2021 Volume 1 Pages 37-46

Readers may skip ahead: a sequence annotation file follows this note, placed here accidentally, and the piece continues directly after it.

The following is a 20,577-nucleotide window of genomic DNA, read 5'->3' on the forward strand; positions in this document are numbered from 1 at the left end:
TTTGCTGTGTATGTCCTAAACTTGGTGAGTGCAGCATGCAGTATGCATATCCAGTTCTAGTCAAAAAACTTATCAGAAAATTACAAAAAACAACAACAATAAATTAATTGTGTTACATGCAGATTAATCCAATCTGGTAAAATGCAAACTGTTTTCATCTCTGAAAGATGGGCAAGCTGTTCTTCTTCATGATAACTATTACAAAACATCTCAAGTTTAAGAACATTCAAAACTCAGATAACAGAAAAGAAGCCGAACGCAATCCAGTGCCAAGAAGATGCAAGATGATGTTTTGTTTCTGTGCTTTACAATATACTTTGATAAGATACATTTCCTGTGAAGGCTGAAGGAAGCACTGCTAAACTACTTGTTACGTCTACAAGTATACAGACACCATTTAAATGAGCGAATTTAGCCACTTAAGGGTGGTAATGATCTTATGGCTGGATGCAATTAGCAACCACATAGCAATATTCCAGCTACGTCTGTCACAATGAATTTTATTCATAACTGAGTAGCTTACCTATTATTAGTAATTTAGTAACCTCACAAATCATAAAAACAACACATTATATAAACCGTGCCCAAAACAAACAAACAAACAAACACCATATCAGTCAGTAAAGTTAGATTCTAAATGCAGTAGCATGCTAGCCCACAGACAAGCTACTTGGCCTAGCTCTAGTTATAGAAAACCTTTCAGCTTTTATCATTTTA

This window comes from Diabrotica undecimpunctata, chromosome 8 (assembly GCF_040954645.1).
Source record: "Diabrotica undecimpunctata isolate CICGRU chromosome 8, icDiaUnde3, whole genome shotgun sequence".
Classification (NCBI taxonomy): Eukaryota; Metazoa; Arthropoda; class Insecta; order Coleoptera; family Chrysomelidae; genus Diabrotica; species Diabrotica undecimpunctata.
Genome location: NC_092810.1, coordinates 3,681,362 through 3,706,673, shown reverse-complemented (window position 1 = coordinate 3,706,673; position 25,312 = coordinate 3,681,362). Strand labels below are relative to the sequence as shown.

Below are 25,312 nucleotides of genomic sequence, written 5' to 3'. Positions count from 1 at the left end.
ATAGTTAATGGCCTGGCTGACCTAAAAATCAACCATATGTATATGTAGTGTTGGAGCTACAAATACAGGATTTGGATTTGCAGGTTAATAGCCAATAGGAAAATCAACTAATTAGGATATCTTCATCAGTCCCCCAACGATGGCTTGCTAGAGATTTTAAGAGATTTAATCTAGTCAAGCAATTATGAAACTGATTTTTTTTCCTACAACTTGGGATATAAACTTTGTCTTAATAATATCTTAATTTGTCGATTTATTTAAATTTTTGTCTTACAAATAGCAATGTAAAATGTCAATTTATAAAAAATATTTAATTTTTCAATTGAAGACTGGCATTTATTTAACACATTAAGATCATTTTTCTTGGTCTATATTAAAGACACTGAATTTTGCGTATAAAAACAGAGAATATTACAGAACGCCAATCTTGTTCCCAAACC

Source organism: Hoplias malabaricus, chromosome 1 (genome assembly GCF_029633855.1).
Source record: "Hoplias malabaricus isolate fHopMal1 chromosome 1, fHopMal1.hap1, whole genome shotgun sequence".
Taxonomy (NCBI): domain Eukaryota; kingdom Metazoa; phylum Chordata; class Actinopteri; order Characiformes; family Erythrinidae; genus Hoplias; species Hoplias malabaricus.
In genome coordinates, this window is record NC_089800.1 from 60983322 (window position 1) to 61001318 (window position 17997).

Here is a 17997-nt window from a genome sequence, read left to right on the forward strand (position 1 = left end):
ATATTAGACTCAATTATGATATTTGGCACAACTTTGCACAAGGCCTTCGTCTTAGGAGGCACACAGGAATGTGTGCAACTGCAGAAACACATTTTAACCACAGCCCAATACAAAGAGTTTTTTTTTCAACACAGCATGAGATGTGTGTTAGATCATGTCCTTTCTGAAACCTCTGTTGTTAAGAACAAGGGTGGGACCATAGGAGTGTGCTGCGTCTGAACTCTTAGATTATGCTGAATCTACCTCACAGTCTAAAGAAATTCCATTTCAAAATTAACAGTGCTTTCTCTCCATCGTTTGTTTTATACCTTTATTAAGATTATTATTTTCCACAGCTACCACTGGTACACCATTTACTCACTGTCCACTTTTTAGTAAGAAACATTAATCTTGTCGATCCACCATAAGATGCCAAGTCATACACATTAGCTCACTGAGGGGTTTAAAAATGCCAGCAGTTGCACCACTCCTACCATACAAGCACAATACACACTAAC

In this study, we evaluated the long-term trend of atmospheric lead pollution in western Japan based on lead isotope ratios and Pb/Zn ratio as indicators of long-range transport of aerosols from the Asian continent. First, recent seasonal changes (May 2013–April 2015) in atmospheric lead concentration, lead isotope ratios, and Pb/Zn ratio were investigated in Hirado City on the Asian continent side of Japan. Each parameter increased during winter and decreased during summer. The increase during winter was due to the enhanced long-range transport of lead from the Asian continent based on the back-trajectory analysis and lead isotope ratios of aerosols in major cities of China. Then, the long-term trends (approximately after 1990) of lead concentration, lead isotope ratios, and Pb/Zn ratio during winter in several sites in western Japan were evaluated using the data from this study and literature. The lead concentration and Pb/Zn ratio tended to decrease over the years, whereas the lead isotope ratios in 2013–2015 were lower than the ratios before 2001. These long-term trends were attributable to the long-term changes in atmospheric emissions and sources of lead in China. Moreover, it is likely that the rapid increase in zinc emissions in China also contributed to the decreasing trend of Pb/Zn ratio over the years. This study confirmed that atmospheric lead pollution in western Japan has improved over the years owing to the decrease in the amounts of lead transported from the Asian continent.